I'm an accountant: OnlyFans, TikTok, & censorship of online sex work

Curator's Note

Last April, Megan Thee Stallion & Beyonce released the song “Savage (Remix)”. In the 2nd verse, Beyonce sings “Hips TikTok when I dance, on that Demon Time, she might start a OnlyFans”.  The video for this song premiered on April 29th, 2020, and now has over 67 million views on YouTube. Over the past year, OnlyFans(OF) subscription and creator numbers have boomed, giving people an opportunity to make money from the comfort of their own homes. This NSFW platform has also changed the way that we view the sex work industry. OnlyFans has given independence and autonomy back to content creators, making sex work more accessible than ever. The utilization of OF as a business venture has surged during COVID-19. Studies show that the pandemic has significantly affected women specifically, leading many to online sex work as an alternative to unemployment. 

As OF continues to grow in popularity, content creators have gravitated to TikTok to cross-promote their content and increase subscriptions. With 689 million active users worldwide, TikTok has quickly become one of the fastest-growing social media apps of all time. With the help of TikTok, content creators on OF can grow their audience through exposure and increase revenue. Content creators have indulged in the popularity of TikTok, utilizing the sound “I’m an Accountant” to show the struggles of online sex work and the awkward encounters one has when asked “What do you do?”(nobody asks you questions when you say you’re an accountant). This viral sound allowed OF content creators to self-promote while staying relevant and funny.

 The utilization of cross-promotion on TikTok has also created a community of online sex workers. These creators have taken to TikTok to offer tips and tricks for people looking to get started on OF and other online sex work ventures. TikTok users create videos giving daily breakdowns of what it takes to be successful on OF, including best practices and current trends. TikTok has allowed more experienced content creators to open a safe space for those looking to get into online sex work. Whether it be financial/tax guidance or best sites to sell used clothing items, people are learning valuable information to grow their online personas and business.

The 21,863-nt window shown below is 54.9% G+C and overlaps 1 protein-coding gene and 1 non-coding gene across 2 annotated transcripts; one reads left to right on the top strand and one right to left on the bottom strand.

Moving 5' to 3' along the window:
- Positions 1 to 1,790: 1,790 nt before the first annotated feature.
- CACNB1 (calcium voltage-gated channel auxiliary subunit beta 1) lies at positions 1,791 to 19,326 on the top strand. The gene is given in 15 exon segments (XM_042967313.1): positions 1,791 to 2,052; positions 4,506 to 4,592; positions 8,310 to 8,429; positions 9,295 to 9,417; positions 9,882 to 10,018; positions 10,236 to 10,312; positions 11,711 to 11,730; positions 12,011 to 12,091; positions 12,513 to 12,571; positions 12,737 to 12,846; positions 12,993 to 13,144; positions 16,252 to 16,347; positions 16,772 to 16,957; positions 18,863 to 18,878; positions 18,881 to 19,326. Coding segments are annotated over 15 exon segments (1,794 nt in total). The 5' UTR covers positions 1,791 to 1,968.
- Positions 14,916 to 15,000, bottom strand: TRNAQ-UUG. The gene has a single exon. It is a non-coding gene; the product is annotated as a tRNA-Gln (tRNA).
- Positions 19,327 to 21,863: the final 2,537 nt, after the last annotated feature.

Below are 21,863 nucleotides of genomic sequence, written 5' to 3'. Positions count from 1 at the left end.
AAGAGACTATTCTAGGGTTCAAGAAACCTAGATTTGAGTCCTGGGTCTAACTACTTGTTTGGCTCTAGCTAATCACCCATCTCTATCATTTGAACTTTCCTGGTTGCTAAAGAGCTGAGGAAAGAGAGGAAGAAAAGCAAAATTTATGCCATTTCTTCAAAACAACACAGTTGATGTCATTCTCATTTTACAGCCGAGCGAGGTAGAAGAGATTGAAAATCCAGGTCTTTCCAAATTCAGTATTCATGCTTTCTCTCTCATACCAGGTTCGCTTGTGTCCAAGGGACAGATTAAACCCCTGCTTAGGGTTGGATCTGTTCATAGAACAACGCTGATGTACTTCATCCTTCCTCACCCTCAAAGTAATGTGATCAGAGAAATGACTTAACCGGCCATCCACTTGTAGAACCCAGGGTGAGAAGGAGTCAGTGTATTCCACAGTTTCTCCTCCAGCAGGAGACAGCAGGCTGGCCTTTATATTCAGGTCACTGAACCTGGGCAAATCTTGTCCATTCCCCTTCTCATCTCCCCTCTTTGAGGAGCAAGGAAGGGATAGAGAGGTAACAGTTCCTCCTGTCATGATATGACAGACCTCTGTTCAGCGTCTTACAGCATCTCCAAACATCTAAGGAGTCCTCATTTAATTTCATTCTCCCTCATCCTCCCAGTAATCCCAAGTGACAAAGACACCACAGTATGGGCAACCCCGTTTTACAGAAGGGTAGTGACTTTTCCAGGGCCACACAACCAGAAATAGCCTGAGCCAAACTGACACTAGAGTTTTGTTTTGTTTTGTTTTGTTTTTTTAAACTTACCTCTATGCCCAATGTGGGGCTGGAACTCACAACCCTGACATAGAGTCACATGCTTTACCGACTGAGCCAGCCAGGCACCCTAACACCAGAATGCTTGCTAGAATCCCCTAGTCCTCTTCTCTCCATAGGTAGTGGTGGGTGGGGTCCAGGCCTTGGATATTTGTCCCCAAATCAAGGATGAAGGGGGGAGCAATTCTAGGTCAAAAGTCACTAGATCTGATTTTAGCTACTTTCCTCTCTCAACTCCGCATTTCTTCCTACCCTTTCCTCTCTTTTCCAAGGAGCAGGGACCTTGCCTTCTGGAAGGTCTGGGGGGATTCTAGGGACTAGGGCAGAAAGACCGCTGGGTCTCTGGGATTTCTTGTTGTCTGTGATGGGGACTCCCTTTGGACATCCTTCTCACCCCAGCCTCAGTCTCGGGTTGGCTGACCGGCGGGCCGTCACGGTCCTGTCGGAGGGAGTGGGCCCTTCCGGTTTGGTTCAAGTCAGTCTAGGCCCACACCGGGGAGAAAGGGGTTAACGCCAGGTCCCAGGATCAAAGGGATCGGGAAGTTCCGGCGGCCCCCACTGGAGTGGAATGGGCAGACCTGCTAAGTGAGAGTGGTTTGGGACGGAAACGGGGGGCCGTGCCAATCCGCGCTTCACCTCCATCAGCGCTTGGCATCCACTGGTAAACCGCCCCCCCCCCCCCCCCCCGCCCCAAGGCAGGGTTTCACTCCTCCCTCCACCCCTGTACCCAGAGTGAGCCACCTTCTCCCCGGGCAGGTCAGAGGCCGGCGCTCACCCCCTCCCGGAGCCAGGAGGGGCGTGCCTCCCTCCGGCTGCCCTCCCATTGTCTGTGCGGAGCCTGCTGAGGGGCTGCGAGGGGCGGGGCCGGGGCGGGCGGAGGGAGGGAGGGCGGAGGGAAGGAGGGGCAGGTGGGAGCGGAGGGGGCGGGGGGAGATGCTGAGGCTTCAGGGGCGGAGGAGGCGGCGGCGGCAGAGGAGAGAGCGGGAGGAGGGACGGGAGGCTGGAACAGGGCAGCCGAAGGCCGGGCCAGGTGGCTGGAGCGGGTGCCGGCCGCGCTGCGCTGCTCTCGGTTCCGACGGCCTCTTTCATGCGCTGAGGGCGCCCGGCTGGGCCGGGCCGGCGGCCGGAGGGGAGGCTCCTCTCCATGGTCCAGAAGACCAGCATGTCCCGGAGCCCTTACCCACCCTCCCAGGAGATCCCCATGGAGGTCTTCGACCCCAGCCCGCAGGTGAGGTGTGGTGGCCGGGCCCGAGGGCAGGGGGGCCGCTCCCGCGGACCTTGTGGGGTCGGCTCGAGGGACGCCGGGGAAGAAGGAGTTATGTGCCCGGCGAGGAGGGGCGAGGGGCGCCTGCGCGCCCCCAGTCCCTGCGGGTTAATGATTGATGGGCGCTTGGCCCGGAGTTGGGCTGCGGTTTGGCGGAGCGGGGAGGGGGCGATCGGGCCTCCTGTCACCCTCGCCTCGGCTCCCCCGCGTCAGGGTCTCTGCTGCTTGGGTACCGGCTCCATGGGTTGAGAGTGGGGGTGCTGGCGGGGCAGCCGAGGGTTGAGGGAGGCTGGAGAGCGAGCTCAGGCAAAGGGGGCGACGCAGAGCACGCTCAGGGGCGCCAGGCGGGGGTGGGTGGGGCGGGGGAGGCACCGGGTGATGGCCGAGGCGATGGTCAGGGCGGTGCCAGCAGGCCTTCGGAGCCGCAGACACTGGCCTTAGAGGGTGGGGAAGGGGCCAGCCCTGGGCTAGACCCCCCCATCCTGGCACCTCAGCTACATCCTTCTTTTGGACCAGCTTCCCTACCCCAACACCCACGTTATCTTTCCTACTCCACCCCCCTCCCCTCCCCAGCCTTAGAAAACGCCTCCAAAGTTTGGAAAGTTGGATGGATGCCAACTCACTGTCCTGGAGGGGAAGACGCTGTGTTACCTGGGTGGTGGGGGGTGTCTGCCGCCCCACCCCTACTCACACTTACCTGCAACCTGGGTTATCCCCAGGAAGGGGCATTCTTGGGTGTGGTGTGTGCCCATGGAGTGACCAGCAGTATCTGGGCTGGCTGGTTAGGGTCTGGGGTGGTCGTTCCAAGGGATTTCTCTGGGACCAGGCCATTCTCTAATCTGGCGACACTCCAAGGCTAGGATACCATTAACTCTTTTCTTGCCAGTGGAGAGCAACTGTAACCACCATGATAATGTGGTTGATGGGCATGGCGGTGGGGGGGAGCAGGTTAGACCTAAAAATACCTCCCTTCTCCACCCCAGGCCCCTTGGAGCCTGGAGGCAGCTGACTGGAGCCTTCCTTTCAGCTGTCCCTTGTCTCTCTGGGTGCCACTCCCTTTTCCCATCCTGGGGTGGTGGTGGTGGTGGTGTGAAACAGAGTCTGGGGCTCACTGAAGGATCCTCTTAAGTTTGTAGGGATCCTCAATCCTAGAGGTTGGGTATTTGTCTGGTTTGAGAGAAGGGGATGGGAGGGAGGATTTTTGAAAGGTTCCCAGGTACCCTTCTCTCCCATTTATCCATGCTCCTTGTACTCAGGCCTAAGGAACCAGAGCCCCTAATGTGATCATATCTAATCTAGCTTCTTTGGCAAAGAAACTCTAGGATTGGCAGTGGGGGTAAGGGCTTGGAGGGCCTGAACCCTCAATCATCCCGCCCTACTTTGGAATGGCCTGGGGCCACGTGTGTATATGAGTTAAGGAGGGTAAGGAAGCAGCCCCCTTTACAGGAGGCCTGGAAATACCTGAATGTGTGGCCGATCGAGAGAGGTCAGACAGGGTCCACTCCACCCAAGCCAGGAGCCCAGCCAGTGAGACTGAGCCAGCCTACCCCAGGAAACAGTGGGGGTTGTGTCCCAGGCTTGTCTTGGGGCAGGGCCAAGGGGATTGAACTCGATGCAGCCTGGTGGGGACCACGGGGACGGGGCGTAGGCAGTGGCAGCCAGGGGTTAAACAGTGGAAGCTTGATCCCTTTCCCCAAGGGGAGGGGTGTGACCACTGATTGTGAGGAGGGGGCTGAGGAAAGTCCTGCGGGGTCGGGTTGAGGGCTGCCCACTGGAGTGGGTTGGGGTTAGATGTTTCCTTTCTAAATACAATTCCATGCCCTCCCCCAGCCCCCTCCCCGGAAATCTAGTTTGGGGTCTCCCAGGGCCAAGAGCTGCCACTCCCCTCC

This all may now come with a cost as TikTok continues its censorship of online sex work. Over the past few months, TikTok has overhauled its platform and community guidelines, making it almost impossible for OF content creators to promote their accounts. These content creators must now get creative with loopholes and side door promotions, including using hashtags like #lonelyfriends #seggswork. Some OF content creators have given up on TikTok, unwilling to play the games of third-party social media landing pages (i.e. Linktree) and creative hashtags. Some are instead directing their followers to their Instagram accounts and promoting their OF there instead.

As sex workers traverse the stigma imposed by society, platforms like TikTok can help break down barriers to entry and increase acceptance. With increased censorship online, it’s hard to say where online sex work will go from here. What is next in terms of cross-promotion for online sex workers? Is it possible to build a community of sex workers online which supports content creators and boosts their success? How will censorship play a role in the continued popularity and acceptance of online sex work?

If Beyonce can reference online sex work & millions listen, when will the stigma of sex work finally be obsolete?

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